Themes and Meanings

(Critical Guide to Poetry for Students)

Two images dominate “The Armadillo”: the fire balloons and animals that have been brushed by the fire. Together they create a tension that is brought into harmony, if not exactly resolved, in the last quatrain. Despite the beauty of the balloons, in the end the speaker calls them (or perhaps her description of them ) “too pretty” and their mimicry “dreamlike” as if rejecting the poem’s initial images. Instead the poem concludes with references to the owls’ “piercing cry,” the rabbit’s panic, and the armadillo itself, weak in its armor, like a “weak mailed fist/ clenched ignorant against the sky!” The impulse to romanticize the picture is revealed in its falsity in the face of the animals’ fright.

The rejection of romantic gloss in favor of the hard data of concrete reality is a common theme in Bishop’s work, as one can see in “The Fish” or “First Death in Nova Scotia.” It is not surprising that Bishop has chosen the armadillo as the title image for the poem. Unlike the innately appealing baby rabbit or the owl with its freight of myth (it is traditionally an emblem of wisdom connected with the goddess Athena), the armadillo is simply an ungainly animal in fallible armor, neither wise nor cuddly. As a “mailed fist” it is nevertheless weak and ignorant in the face of the sky that has so unexpectedly attacked it.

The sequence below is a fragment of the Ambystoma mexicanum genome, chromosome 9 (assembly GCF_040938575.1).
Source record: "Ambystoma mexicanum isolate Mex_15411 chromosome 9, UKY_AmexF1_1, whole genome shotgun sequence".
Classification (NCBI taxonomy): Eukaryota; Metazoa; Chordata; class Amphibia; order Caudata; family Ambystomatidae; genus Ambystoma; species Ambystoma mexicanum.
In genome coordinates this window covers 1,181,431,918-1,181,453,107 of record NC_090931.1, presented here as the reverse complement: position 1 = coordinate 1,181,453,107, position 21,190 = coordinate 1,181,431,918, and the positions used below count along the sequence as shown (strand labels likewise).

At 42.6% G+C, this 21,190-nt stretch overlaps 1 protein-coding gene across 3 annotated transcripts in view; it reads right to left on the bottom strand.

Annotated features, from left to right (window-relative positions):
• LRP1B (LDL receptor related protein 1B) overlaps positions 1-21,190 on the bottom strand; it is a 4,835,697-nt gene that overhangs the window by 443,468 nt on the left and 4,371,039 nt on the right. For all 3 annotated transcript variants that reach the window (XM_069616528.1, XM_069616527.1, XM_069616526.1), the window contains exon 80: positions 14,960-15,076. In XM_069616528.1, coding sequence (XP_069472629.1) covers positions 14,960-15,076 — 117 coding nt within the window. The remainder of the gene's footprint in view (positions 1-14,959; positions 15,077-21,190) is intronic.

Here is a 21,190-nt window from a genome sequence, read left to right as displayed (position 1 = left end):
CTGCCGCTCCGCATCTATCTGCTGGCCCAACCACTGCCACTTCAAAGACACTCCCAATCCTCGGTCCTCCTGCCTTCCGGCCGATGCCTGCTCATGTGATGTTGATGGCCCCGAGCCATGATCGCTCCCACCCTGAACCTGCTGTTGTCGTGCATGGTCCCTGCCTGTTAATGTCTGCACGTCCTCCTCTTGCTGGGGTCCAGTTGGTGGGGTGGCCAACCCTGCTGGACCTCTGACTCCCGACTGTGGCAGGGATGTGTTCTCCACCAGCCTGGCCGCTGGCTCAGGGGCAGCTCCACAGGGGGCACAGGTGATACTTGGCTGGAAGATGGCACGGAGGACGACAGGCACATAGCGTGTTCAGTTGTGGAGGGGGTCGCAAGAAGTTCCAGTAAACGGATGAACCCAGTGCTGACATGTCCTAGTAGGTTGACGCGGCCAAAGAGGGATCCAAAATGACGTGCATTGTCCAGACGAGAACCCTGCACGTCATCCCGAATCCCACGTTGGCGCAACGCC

The last quatrain invites the reader to reconsider the opening images of the poem. The very saint in whose devotion the balloons are launched seems remote; “still honored in these parts” suggests that the saint is no longer honored in most places. Nor do the balloons, frail chambers that “flare and falter, wobble and toss” offer any clear honor to the saint as they forsake us. Instead they are linked to unsteady hearts and to planets associated not only with love but also with warfare and the rather unsaintly power of Jove. Better, the poem suggests, to fix one’s attention on the owl, the rabbit, and the armadillo, to reject the dreamlike mimicry and see them as they flee the burning cliff, soft now like ashes, with eyes ignited like coals.